Originally posted by Nancy Antony: Why all members of an interface are public?
An interface defines a contract with the outside world (i.e. other classes or code). As such, it only makes sense for its members to be public. For example, if the java.util.List interface had a method "manipulate()" that was marked as private, what good would it do? I wouldn't be able to access it. So it makes no sense to have an interface define (oe tell me about) a method I cannot use.
If I want to define some default implementation or some behavior or value that only List implementations have access to, I can to that in an Abstract class. So my hierarchy would be FancyList (concrete class) --> AbstractList (abstract class) --> List (interface)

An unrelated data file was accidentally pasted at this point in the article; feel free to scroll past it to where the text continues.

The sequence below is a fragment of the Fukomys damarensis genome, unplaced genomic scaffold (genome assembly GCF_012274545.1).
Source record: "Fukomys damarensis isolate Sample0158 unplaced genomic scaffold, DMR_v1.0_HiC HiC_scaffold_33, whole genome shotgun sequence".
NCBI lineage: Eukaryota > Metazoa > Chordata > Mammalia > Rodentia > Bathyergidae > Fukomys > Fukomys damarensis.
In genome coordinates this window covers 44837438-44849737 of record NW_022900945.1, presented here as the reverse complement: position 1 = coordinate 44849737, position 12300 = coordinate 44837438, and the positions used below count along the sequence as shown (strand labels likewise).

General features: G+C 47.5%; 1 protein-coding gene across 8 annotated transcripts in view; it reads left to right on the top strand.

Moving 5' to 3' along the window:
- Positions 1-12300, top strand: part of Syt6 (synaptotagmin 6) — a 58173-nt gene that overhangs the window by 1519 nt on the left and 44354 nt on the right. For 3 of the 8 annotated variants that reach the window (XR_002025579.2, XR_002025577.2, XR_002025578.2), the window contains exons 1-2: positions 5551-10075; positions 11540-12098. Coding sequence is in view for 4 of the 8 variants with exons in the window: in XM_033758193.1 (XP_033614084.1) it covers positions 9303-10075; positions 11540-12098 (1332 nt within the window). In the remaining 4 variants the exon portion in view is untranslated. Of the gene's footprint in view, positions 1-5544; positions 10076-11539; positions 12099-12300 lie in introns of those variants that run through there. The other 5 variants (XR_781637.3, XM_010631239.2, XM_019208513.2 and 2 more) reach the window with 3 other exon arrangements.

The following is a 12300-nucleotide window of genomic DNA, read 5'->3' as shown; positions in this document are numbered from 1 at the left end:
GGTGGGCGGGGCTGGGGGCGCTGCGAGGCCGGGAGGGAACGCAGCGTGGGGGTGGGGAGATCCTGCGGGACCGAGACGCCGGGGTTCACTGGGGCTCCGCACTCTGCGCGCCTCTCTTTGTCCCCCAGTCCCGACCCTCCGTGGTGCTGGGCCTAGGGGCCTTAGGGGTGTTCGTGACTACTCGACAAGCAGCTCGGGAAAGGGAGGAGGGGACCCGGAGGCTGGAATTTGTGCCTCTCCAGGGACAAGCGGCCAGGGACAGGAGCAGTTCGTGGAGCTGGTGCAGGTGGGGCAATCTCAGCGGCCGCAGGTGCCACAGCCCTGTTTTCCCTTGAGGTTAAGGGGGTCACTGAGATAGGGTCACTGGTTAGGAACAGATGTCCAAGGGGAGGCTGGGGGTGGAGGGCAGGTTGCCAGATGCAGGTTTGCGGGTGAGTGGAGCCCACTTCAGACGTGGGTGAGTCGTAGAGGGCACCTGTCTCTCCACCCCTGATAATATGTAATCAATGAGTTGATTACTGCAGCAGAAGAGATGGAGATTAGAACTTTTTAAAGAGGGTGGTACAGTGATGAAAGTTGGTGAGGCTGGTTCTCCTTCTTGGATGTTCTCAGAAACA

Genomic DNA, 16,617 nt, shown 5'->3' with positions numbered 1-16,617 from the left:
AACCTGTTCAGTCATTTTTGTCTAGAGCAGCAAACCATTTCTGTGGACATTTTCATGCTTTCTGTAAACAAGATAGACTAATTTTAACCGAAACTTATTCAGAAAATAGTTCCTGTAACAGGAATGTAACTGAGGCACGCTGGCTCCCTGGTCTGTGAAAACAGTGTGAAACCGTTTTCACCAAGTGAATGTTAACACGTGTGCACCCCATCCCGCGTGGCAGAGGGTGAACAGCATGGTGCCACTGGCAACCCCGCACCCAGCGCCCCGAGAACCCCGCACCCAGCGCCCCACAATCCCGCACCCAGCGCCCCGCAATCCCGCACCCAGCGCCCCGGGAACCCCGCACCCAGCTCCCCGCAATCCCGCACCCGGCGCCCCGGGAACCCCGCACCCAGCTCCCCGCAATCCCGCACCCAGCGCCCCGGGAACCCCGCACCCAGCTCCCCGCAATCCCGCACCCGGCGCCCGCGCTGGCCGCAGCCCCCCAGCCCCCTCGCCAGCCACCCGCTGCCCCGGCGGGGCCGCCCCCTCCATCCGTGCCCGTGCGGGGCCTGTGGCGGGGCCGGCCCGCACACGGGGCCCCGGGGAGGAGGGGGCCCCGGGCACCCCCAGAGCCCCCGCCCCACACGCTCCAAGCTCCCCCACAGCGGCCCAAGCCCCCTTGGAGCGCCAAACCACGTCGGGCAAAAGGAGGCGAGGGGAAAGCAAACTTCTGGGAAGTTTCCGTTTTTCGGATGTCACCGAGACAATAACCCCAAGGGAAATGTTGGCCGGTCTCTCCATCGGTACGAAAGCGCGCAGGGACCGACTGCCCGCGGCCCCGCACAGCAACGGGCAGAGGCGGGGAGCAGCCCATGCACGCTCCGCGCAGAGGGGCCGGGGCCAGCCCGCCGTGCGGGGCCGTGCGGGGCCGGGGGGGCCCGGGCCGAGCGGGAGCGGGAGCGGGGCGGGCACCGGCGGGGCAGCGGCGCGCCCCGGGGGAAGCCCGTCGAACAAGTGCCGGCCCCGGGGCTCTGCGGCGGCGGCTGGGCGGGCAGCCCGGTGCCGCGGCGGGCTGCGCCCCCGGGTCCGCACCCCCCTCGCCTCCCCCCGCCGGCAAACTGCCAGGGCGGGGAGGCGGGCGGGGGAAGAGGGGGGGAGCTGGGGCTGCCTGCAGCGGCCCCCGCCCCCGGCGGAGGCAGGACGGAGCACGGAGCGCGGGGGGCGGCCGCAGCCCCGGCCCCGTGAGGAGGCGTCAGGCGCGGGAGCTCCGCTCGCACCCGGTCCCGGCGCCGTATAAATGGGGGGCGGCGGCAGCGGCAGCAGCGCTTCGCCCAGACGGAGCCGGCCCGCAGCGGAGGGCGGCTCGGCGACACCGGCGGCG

Originally posted by Nancy Antony: Why methods in interface are not static whereas data members are public static and final?
Again, anything declared in an interface must be public. As for the static final part, that's because again, a list defines a public contract. So it is defining a constant value. And this contract must be enforceable at compile time. The technical reason why they are final is because they are not inherited by extension.
If I want a variable or value to not be final, I should follow good Object Oriented Programming principles, and encapsulate such by defining a getter in my interface: getFoo(); Then each implementation would determine how Foo is determined. [ September 01, 2008: Message edited by: Mark Vedder ]